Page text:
DNA, also called deoxyribonucleic acid by scientists, is often used as important evidence by prosecutors in criminal law trials. DNA is a set of molecules found in the human body. Similar to a fingerprint, each person in the world has a different and unique DNA profile. Because each person’s DNA profile is different, DNA matches can be used by criminal prosecutors to help prove to a jury that the suspect facing criminal charges is most likely the person who is guilty of committing the crime.  

DNA can unknowingly be left behind by a suspect at a crime scene and later discovered, tested, and analyzed by careful investigators.  DNA is found in blood, hair, saliva, teeth, fingernails, skin cells, and bodily fluids including semen. Crime scenes where DNA is commonly found are typically places where violent crimes occurred, including rape, murder, kidnapping, and other incidents involving physical confrontations.

If a suspect’s DNA is found at a crime scene, scientists and law enforcement officials can gain access to a national DNA database that is filled with DNA samples taken from criminal offenders. The DNA database, called the Combined DNA Index System, is used to compare a suspect’s DNA to the DNA of hundreds of thousands of convicted criminals.

This process is sometimes called DNA profiling. If a DNA match is found by law enforcement officials, the prosecution will use this information as evidence to try to prove that the suspect on trial is the person who committed the criminal act.

Finding DNA at a crime scene does not always lead law enforcement agents to find the person who is guilty of committing a crime. In some cases, a person’s DNA may be found at a crime scene, but that person was not involved in committing the crime.

Sometimes, a DNA sample may be incomplete, damaged by age or weather, or mishandled by investigators. In these cases, the DNA sample is considered to be inconclusive evidence and might not be used by criminal prosecutors.

How Can Law Enforcement Officials Get Samples of a Suspect’s DNA?

Law enforcement officials may be able to get samples of a suspect’s DNA if a suspect has not already been found in the national DNA database. In some states, people that have been convicted of crimes are required by law to provide law enforcement officials with DNA samples. This requirement is called mandatory DNA sampling. The laws regarding mandatory DNA sampling vary by state and crime. The types of crimes that typically require mandatory DNA sampling are mostly violent crimes and felonies including murder and rape.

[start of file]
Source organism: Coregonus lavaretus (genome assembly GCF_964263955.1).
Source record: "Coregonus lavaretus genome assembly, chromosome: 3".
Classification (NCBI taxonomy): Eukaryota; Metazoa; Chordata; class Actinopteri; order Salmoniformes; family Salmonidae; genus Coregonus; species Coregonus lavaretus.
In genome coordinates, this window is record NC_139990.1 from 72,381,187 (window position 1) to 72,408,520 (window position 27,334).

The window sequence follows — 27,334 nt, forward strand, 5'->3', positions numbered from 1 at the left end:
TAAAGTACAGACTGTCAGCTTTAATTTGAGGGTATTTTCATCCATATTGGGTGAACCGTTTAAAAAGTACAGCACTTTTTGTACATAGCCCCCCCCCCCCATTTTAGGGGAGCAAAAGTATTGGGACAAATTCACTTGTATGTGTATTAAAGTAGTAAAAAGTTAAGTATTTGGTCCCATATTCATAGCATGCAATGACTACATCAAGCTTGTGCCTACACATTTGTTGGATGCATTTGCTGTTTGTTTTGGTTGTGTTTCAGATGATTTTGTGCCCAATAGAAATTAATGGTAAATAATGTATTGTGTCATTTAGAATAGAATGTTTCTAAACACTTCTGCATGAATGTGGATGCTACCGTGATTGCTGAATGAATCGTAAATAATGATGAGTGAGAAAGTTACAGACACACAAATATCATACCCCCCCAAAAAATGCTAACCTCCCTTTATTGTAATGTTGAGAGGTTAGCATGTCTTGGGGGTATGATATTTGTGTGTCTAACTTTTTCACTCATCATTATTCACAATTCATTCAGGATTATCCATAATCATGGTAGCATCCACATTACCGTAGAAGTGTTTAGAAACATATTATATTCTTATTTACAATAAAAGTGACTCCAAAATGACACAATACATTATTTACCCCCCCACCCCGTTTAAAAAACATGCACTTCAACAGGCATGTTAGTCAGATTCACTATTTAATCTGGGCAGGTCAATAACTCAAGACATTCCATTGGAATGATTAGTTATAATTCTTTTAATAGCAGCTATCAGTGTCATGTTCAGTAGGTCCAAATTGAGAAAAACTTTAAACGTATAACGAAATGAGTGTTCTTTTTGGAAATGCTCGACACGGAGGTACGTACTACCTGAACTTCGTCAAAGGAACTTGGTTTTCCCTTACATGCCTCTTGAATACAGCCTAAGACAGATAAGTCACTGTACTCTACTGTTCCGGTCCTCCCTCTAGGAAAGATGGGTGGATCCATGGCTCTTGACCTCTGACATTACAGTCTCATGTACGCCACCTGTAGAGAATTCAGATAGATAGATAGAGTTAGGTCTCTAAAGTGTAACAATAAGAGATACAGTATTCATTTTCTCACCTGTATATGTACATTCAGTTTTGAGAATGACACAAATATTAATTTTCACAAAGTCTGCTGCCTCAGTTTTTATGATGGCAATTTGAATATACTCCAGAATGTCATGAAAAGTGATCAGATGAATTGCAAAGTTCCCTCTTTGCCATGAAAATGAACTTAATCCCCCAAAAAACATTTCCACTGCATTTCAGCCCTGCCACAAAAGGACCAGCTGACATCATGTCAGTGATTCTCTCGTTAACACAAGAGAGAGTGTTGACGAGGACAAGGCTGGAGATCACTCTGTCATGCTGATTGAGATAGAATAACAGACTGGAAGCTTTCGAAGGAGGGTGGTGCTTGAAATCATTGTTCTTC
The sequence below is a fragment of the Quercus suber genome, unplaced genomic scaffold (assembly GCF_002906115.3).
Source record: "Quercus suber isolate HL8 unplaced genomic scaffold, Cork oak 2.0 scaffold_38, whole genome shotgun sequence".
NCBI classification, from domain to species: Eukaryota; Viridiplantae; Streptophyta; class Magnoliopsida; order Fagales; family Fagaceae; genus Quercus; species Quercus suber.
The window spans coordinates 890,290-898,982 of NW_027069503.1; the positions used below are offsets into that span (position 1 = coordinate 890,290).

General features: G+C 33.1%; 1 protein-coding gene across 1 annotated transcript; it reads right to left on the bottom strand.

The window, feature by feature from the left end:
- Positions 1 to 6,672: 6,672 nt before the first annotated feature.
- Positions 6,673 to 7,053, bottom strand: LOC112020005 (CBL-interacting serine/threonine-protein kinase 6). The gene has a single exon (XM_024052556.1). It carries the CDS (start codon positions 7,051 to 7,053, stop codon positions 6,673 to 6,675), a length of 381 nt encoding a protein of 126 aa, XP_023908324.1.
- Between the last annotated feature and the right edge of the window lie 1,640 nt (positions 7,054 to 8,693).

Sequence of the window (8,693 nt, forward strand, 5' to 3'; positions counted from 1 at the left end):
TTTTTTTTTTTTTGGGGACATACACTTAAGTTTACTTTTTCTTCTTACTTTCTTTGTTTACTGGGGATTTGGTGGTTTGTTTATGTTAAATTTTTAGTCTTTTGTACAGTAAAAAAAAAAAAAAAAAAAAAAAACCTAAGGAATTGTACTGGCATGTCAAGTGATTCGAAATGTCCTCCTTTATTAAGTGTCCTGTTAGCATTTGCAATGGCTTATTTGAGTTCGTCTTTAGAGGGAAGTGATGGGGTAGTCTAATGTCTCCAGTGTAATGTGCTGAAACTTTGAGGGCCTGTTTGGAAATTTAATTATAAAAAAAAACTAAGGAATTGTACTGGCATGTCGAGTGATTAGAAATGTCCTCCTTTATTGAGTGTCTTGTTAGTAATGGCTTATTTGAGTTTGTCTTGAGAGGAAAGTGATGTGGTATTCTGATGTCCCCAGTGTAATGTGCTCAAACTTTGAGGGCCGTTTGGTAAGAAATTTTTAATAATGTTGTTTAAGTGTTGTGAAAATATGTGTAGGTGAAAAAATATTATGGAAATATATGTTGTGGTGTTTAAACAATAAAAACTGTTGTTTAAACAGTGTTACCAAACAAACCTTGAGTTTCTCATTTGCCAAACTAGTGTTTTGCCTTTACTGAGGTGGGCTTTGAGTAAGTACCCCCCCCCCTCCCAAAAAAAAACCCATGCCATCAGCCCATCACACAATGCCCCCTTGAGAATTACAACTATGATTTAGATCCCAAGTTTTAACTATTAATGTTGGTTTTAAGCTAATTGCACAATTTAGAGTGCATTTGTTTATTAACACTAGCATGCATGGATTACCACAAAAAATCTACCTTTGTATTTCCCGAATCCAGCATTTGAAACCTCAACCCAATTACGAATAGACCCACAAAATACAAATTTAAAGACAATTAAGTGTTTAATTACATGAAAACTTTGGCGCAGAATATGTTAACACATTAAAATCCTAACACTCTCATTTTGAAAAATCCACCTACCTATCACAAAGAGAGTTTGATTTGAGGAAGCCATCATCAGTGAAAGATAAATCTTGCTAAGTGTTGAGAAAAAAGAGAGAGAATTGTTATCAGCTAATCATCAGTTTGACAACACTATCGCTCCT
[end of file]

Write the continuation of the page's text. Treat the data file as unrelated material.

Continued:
In other cases, a suspect may give law enforcement officials permission to take a DNA sample from them. DNA samples are typically taken from suspects in the form of a saliva swab or blood test. If a suspect is eventually found to be innocent of the crime, they may request that their DNA sample be removed from the national DNA database.

If a suspect refuses to give a DNA sample, law enforcement officials may be able to obtain a DNA sample by collecting everyday items that were used by a suspect.  DNA may be collected by taking saliva samples from a used cup, or hair and skin samples from a hairbrush or razor.

Can DNA Evidence Prove that a Suspect Committed a Crime?

The prosecutors in a criminal case will often argue that DNA evidence proves that the suspect committed the crime. This is especially common if a suspect’s DNA is found on other forms of important evidence, such as a murder weapon or on materials used to transport a body such as bedding. Sometimes, a jury will determine that DNA evidence by itself is not enough evidence to prove that a suspect is guilty of a crime.   

A suspect’s defense attorney may argue that the suspect is innocent because the DNA evidence is inaccurate or incomplete. In these cases, the defense may be able to convince the jury that the suspect is not guilty of committing the crime. The suspect’s defense attorney may also argue that there is a small percentage of probability that the DNA evidence belongs to someone other than the suspect.

Should I Contact an Attorney Regarding DNA Testing?

If you have been charged with a crime, you may be able to defend yourself against the criminal charges, but this is a complex and difficult task. For the best outcome in your case, you should strongly consider contacting a criminal defense attorney as soon as you have been arrested or charged with a crime.

There are many complicated factors that go into defending a suspect against criminal charges. An attorney can explain your rights to you and help you determine if it’s in your best interest to take a DNA test.